It is very important for our spiritual and emotional life to pay special attention to repentance, the greatest shelter against sins, in the following respects:
One's reaction to a sin that he or she has committed is closely related to one's moral and spiritual situation. There may be an instance in which, because of a sin, you prostrate yourself before God and implore Him to forgive you. There may also be a case when such actions do not satisfy you, when your sorrow lights an internal fire in your heart. But we can hope that the sorrow disturbing your heart in the name of repentance may be more acceptable to God.
Repentance is indeed regret and an internal fever. In this respect, one should regard sins as being in the company of serpents and poisonous centipedes. Only such a firm attitude is acceptable from a believer, for any contrary one implies doubts about the outcomes of a sin in the Hereafter. Therefore, it is essential that every sin be confronted in an alert manner and, if committed, be succeeded by regret.
Since every sin engenders a new sin, whenever a person commits a sin, he or she must seek purification without delay. After all, no one knows when he or she will pass away. Those who are conscious of God cannot be at ease until they have cleansed themselves from sin. It is detrimental to a person's spiritual well-being if he or she allows a sin to survive for even one second. Moreover, such an attitude implies revering something that God does not like. Sins do not have the right to live. They must be ephemeral, because if they are not removed through repentance they become serpents constantly biting one's heart. And once the heart gets a stain, it is easier to get more. The end result is a vicious circle. Every sin engenders a new sin and, at last, bal rana 'ala qulubihim (83:14, trans. "Indeed, on their hearts is the stain of the (ill) that they do") becomes evident on them.
For this reason, it is very important to remind people of these realities and alert them to sins. Moreover, if you can do so, you must reveal the ugly nature of sin to people and make them renounce their sins.
Apparently, sensitive and alert souls can smell the offensive odor that sins exude.
When repenting, one of the most important things is to view the particular sin as something detestable and disgusting. If we do not abstain from sins, believing that they are like being with serpents and scorpions and therefore deserve our disgust, we will not have the resolve to struggle against them through repentance. When you break a priceless crystal vase, for example, you feel sorrow. In the same way, every sin you commit cracks and dirties your life lantern. Thus it is necessary to feel regret and sorrow after each sin, at least to the degree of sorrow felt after breaking a crystal vase. Otherwise, you are not taking your sins and your repenta nce seriously.
One's repentance for a given sin must match the sin's degree of seriousness, for every sin resembles a well filled with pitch. In other words, it is easy to fall into but very hard to get out of (83:14).
If we belittle the outcomes of a sin, we are committing another sin equivalent to the first one. For instance, if one considers fornication or violation of another's property rights as sins exaggerated by religion and says that "we benefit from them, so why consider them sins?," he or she is committing an even bigger sin. Thus, we have to resist sins and condition ourselves in this way: "O sins, the doors of my heart are locked, so your zeal to get into my heart is in vain."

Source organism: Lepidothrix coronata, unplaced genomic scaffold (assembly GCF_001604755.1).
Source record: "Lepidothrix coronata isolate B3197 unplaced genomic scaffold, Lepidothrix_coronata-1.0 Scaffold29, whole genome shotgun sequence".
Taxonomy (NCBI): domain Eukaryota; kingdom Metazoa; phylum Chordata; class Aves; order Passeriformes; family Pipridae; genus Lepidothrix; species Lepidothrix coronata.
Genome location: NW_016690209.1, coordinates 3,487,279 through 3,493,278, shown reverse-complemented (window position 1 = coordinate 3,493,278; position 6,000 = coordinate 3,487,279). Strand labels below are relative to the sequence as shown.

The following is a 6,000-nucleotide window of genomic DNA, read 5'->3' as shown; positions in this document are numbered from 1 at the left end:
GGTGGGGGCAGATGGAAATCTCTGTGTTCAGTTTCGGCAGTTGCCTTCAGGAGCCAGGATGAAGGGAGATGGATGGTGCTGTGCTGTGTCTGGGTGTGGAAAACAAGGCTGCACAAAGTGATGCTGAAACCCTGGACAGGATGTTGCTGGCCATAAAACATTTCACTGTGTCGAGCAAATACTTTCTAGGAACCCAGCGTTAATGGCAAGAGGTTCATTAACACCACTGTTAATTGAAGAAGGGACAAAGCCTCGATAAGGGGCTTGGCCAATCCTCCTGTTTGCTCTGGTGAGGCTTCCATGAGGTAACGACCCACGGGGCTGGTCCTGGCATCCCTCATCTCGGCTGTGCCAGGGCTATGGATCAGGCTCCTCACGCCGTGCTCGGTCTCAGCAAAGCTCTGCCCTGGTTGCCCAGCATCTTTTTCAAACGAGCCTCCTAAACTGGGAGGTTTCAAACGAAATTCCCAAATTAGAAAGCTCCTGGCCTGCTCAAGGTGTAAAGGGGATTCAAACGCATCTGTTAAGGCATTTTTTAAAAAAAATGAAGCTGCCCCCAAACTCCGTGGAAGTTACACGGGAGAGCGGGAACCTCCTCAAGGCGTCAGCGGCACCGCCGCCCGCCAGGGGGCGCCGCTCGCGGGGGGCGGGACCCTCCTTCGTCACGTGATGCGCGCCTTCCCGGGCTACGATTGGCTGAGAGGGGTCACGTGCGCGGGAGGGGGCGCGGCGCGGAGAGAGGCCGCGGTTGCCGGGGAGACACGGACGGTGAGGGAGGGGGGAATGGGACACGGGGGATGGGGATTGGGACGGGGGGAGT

The simile of the great scholar Bediuzzaman Said Nursi is very expressive: "Run away from a sin as if it is a poisonous serpent or a centipede." Note that he likens sin to a serpent and a centipede, rather than a lion or a tiger. One can take measures before a lion or a tiger attacks, forthey attack bravely, whereas a serpent and a centipede attacks unexpectedly and maliciously. Backstabbing and treachery may be considered examples of such sins.
In short, vigilance against sins must be an attribute of a true believer. We have to keep in mind that vigilance against sins is an indication of our loyalty and fidelity to our Lord, the Almighty.
To realize the true nature of sins, we can look from the point of view of holy saying of Prophet Muhammad: Eznebe 'abdi zenben…,which is about a servant of God who sins and then repents. In this saying, the words used have a very deep meaning: zenb (sin) and zeneb (tail) come from the same root in Arabic. Thus, a believer who says: "O my Lord, I have committed a sin," means to say: "O my Lord, I have put on a tail again. In my present state, You may consider me a fox with a furry tail, a scorpion stinging others with its tail, or a serpent whose tail is a long part of its body! And that is me!" In other words, those who confess their sins in reality confess that they have scorned and belittled the humanity granted to them by God and, as a result, have fallen to the level of the animals.
As for the one who sins and is unaware of it, he or she is a mirror of ula'ika ka al- an'am bal hum adallu (7:179, trans. "They are like cattle; no, they are even more astray") and has fallen to a level below the animals. As a matter of fact, the results of a survey conducted among Western youth prove this point, thus showing that every system and path other than reality and truth takes people to destinations other than truth.